(Roughly) Daily

“The opposite of a correct statement is a false statement. But the opposite of a profound truth may well be another profound truth.”*…

Zeno shows the Doors to Truth and Falsity (Veritas et Falsitas). Fresco in the Library of El Escorial, Madrid (source)

As Joel David Hamkins explains, an ancient puzzle leads ultimately to a remarkable observation on the malleable nature of infinite sums…

The Greek philosopher Zeno of Elea (c. 490–430 BC) argued in antiquity that all motion is impossible. It is simply impossible to walk through town or even across the room, to go from here to there. What? We know, of course, that this is possible—we walk from here to there every day. And yet, Zeno offers us his proof that this is an illusion—we simply cannot do it.

Zeno argued like this. Suppose it were possible for you to move from some point A to another distinct point B.

Before you complete the move from A to B , however, you must of course have gotten half way there.

But before you get to this half-way point, of course, you must get half way to the half-way point! And before you get to that place, you must get half way there.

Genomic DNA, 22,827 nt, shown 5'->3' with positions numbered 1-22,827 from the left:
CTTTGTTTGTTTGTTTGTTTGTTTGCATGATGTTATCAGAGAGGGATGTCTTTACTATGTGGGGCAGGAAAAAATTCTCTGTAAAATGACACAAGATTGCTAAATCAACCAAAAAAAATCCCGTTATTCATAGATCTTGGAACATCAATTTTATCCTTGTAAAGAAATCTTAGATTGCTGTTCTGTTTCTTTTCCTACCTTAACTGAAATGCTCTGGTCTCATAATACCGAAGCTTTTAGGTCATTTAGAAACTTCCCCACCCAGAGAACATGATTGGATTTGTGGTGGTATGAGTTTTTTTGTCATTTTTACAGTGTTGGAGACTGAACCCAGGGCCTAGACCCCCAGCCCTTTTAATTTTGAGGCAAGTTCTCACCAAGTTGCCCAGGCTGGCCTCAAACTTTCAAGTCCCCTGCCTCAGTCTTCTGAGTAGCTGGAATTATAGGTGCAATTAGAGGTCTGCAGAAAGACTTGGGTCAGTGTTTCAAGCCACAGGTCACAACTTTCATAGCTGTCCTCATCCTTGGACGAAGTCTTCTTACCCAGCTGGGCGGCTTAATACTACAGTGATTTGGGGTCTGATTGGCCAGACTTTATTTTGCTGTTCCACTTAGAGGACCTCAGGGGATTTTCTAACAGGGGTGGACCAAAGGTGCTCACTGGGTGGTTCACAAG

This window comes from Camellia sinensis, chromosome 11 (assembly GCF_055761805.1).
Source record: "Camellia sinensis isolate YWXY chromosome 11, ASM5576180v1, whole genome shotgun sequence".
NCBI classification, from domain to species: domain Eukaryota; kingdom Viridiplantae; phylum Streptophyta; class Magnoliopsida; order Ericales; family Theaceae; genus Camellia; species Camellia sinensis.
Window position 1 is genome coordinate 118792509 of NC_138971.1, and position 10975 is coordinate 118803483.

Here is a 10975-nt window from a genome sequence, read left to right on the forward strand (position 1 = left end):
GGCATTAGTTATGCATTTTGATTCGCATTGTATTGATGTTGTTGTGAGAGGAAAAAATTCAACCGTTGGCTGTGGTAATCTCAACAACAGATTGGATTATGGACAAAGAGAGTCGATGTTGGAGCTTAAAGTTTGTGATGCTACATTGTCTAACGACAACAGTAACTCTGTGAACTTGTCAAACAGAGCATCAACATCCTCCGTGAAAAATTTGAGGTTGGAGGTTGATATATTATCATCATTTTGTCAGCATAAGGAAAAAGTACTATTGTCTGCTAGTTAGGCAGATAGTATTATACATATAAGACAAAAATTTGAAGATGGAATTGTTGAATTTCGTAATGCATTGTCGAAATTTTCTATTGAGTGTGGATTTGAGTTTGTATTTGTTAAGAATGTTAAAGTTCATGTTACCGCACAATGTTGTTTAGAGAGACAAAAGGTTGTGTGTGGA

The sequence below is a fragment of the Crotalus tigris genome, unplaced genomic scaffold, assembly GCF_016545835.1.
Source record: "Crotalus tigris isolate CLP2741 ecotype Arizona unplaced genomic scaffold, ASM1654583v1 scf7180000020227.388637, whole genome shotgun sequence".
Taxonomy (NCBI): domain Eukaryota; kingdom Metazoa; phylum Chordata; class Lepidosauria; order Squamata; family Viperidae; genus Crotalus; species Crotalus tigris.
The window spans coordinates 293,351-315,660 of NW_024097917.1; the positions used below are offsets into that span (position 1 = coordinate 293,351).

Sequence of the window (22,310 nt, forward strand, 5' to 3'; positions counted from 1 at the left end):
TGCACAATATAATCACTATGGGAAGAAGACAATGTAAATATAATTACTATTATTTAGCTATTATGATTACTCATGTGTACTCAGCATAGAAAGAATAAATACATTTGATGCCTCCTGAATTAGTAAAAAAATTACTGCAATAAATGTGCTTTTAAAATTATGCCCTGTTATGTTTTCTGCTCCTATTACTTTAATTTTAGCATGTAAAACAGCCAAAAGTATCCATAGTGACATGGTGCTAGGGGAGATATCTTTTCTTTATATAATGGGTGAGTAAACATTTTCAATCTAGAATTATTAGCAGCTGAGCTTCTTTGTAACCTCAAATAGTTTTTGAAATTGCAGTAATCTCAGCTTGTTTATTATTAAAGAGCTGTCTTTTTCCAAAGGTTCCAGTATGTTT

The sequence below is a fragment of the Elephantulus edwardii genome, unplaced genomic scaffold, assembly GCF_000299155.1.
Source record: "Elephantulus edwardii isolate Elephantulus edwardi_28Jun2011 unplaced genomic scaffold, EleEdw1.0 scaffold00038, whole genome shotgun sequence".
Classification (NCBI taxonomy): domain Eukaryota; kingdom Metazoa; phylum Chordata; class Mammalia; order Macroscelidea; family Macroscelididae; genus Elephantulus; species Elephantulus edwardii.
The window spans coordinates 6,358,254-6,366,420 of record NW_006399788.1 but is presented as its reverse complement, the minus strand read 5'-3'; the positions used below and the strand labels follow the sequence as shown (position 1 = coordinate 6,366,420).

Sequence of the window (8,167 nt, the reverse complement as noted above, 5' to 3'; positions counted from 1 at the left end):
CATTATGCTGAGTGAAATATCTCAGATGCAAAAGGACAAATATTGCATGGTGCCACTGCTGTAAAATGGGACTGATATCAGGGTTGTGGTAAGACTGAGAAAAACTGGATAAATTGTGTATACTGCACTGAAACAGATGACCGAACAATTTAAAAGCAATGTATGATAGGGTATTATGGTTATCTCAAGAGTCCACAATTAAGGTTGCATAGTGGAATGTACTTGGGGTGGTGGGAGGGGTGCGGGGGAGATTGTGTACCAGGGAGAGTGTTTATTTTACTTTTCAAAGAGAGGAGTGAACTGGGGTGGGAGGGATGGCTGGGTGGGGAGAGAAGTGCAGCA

And so on, ad infinitum.

Thus, to move from A to B , or indeed anywhere at all, one must have completed an infinite number of tasks—a supertask. It follows, according to Zeno, that you can never start moving—you cannot move any amount at all, since before doing that you must already have moved half as much. And so, contrary to appearances, you are frozen motionless, unable to begin. All motion is impossible.

Is the argument convincing? On what grounds would you object to it? Do you think, contrary to Zeno, that we can actually complete infinitely many tasks? How would that be possible?

It will be no good, of course, to criticize Zeno’s argument on the grounds that we know that motion is possible, for we move from one point to another every day. That is, to argue merely that the conclusion is false does not actually tell you what is wrong with the argument—it does not identify any particular flaw in Zeno’s reasoning. After all, if it were in fact an illusion that we experience motion, then your objection would be groundless…

Learning from an enigma– plus “the most contested equation in middle school” and more: “Zeno’s paradox,” from @JDHamkins.

* Niels Bohr


As we interrogate infinity, we might send-well-groomed birthday greetings to Frank Joseph Zamboni, Jr.; he was born on this date in 1901.  An engineer and inventor, he is best known for the modern ice resurfacer, seen at work at hockey games and figure skating competitions (completing its rounds, Zeno notwithstanding); indeed, his surname is the registered trademark for these devices.



Written by (Roughly) Daily

January 16, 2023 at 1:00 am

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